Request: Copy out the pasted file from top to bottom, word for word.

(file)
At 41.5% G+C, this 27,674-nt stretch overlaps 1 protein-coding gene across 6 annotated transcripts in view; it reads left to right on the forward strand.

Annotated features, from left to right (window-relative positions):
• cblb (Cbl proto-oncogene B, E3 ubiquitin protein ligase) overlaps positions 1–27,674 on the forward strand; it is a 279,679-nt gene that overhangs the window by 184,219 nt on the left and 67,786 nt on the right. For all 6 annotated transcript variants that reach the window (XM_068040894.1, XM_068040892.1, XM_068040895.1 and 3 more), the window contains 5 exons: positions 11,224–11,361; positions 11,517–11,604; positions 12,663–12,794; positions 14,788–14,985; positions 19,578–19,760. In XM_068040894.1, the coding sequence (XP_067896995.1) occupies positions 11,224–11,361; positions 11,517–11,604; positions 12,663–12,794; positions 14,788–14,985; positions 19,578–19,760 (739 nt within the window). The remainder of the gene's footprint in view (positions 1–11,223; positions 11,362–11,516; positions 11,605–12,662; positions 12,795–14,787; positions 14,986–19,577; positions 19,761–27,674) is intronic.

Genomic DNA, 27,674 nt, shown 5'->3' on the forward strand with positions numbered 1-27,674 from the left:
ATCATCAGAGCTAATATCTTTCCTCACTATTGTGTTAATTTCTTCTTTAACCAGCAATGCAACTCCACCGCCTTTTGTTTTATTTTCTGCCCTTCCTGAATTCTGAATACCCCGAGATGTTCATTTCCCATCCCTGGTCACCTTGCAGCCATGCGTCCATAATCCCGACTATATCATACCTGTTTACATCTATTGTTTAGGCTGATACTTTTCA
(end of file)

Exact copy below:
At 41.5% G+C, this 27,674-nt stretch overlaps 1 protein-coding gene across 6 annotated transcripts in view; it reads left to right on the forward strand.

Annotated features, from left to right (window-relative positions):
• cblb (Cbl proto-oncogene B, E3 ubiquitin protein ligase) overlaps positions 1–27,674 on the forward strand; it is a 279,679-nt gene that overhangs the window by 184,219 nt on the left and 67,786 nt on the right. For all 6 annotated transcript variants that reach the window (XM_068040894.1, XM_068040892.1, XM_068040895.1 and 3 more), the window contains 5 exons: positions 11,224–11,361; positions 11,517–11,604; positions 12,663–12,794; positions 14,788–14,985; positions 19,578–19,760. In XM_068040894.1, the coding sequence (XP_067896995.1) occupies positions 11,224–11,361; positions 11,517–11,604; positions 12,663–12,794; positions 14,788–14,985; positions 19,578–19,760 (739 nt within the window). The remainder of the gene's footprint in view (positions 1–11,223; positions 11,362–11,516; positions 11,605–12,662; positions 12,795–14,787; positions 14,986–19,577; positions 19,761–27,674) is intronic.

Genomic DNA, 27,674 nt, shown 5'->3' on the forward strand with positions numbered 1-27,674 from the left:
ATCATCAGAGCTAATATCTTTCCTCACTATTGTGTTAATTTCTTCTTTAACCAGCAATGCAACTCCACCGCCTTTTGTTTTATTTTCTGCCCTTCCTGAATTCTGAATACCCCGAGATGTTCATTTCCCATCCCTGGTCACCTTGCAGCCATGCGTCCATAATCCCGACTATATCATACCTGTTTACATCTATTGTTTAGGCTGATACTTTTCA